Is this the worst deal of the SPAC era?

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The poor performance of companies that went public through mergers with special-purpose takeover companies encouraged the US Securities and Exchange Commission to strengthen investor protections and disclosure requirements.

SPACs were touted as a shortcut to a stock market listing and a way for retail investors to gain access to promising start-ups. But hype and haste have often derailed due diligence and financial controls. The promise gave way to losses and, in some cases, lawsuits. An index of 25 companies that went public by combining with a SPAC has plummeted more than 75% from its peak in February last year.

When financial historians demand a poster boy for the SPAC boom and bust — echoing in the dot-com era — they’ll have plenty of options, but they may end up naming View Inc.

The disastrous $1.6 billion merger of the “smart window” maker with a SPAC backed by Cantor Fitzgerald illustrates why renovations are long overdue. Already reeling from an accounting scandal that erupted months after the SPAC deal was closed in March 2021, View last week warned that it was in danger of running out of cash. The stock extended its decline to 93%, making it the second-worst-performing SPAC deal in the past two and a half years. (1) The cast of institutions involved with the company and its ill-fated blank check transaction – Cantor, Goldman Sachs Group Inc., Softbank Group Corp., Credit Suisse Group AG and the now insolvent Greensill Capital – looks like a game of bubble bingo technological.

To recap, View manufactures glass panels with an electrically charged coating that automatically tints when the sun shines, eliminating the need for blinds.

The Silicon Valley-based company has racked up about $2 billion in losses since its inception more than a decade ago and has negative gross margins — a fancy way of saying its smart windows cost more to build than they sell.

However, SPAC delivered $815 million in gross revenues and in November 2020 confidently predicted that View would require “no additional equity capital” before achieving positive free cash flow. However, View said last week that its ability to continue operating was in “substantial doubt” because its $200 million in cash won’t last another 12 months. Oops.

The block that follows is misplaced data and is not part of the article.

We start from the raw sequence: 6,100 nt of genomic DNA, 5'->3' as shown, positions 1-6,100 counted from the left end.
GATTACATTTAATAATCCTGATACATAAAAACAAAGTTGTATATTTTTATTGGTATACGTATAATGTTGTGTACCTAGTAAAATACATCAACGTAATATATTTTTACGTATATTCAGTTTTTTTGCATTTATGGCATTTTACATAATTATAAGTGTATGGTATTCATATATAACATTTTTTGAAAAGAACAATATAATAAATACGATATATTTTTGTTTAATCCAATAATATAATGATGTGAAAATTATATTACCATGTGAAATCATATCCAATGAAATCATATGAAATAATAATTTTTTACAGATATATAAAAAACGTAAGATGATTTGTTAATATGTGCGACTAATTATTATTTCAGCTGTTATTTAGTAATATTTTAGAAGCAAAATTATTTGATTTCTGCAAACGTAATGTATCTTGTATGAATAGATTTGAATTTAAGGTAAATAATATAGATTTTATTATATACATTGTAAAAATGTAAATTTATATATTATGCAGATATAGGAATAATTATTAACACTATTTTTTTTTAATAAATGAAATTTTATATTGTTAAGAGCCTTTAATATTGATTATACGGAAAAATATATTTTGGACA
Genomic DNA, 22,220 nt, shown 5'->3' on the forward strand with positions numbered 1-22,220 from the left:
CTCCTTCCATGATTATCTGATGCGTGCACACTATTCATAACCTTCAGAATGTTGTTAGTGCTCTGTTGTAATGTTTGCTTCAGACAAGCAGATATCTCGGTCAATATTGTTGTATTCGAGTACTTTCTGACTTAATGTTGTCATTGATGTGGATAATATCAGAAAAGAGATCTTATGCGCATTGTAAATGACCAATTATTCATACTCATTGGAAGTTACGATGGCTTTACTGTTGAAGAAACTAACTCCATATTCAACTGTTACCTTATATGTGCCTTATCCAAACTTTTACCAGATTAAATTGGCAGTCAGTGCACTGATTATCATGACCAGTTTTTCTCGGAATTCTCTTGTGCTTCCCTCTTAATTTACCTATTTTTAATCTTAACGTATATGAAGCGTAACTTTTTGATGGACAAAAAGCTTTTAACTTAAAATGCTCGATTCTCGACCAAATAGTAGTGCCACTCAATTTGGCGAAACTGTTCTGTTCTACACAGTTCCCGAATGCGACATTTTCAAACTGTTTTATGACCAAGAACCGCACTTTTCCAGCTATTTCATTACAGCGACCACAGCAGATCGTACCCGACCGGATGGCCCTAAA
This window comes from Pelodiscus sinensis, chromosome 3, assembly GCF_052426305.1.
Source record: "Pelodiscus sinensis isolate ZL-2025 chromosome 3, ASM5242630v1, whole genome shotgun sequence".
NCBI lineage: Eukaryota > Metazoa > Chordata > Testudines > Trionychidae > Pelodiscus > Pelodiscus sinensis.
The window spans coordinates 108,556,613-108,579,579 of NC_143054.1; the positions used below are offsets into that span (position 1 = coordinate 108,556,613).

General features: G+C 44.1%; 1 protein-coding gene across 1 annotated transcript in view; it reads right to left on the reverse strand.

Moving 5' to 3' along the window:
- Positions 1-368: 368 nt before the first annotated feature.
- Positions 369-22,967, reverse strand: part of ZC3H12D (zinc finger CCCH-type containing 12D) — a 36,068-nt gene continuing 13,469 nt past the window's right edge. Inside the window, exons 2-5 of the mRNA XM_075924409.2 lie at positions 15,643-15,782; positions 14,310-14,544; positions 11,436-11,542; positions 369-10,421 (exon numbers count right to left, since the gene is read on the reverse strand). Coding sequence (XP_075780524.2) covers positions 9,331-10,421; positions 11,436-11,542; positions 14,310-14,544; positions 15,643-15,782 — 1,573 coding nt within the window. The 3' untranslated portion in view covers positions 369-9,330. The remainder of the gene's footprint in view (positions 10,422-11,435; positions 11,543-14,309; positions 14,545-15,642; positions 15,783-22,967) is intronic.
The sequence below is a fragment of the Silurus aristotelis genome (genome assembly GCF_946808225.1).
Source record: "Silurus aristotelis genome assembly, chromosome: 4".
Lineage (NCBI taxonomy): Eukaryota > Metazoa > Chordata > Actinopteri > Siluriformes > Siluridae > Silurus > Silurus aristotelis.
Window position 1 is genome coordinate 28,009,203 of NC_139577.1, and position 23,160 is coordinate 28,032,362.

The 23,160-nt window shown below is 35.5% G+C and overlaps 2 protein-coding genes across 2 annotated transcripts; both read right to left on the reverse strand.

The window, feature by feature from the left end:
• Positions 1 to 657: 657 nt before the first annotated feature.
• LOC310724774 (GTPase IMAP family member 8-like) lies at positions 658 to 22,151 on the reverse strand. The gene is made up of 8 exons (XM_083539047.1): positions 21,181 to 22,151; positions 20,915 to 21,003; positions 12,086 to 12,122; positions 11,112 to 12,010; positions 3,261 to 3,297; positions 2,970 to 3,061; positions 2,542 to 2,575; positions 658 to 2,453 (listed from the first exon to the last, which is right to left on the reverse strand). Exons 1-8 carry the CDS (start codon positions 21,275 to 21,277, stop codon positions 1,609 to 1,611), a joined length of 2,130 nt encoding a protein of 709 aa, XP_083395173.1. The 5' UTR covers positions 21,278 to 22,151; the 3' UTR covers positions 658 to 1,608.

And since View has not reported earnings since May 2021, it risks having its shares delisted from Nasdaq later this month. The gap stems from View’s August disclosure of accounting irregularities related to anticipated repair costs. Inaccurate collateral rollups forced its chief financial officer to resign in November. The most realistic liability calculation far exceeded the company’s modest annual sales. “Discovering an issue with the functioning of our finance and accounting organization is painful,” View CEO Rao Mulpuri wrote in a letter to employees in November, adding that he took “full control” of the issues.

Warranty review has been completed and no other material errors have been identified. However, despite assurances of “substantial progress,” the company has yet to publish updated accounts for 2019 and 2020, nor accounts for the past four quarters. Oops again. The preview did not respond to requests for comment.

After investing more than $200 million in the SPAC transaction, Singapore’s sovereign wealth fund, GIC, must be furious. Retail investors who have hoarded shares are also licking their wounds. Not surprisingly, some have filed a class-action suit.

Others have only themselves to blame. SoftBank Vision Fund pumped $1.1 billion into the company in 2018 — one of a long list of reckless investments in capital-intensive real estate companies (you may remember WeWork Inc. and Katerra Inc., which also imploded ). SoftBank remains View’s largest shareholder, with a 30.5% stake.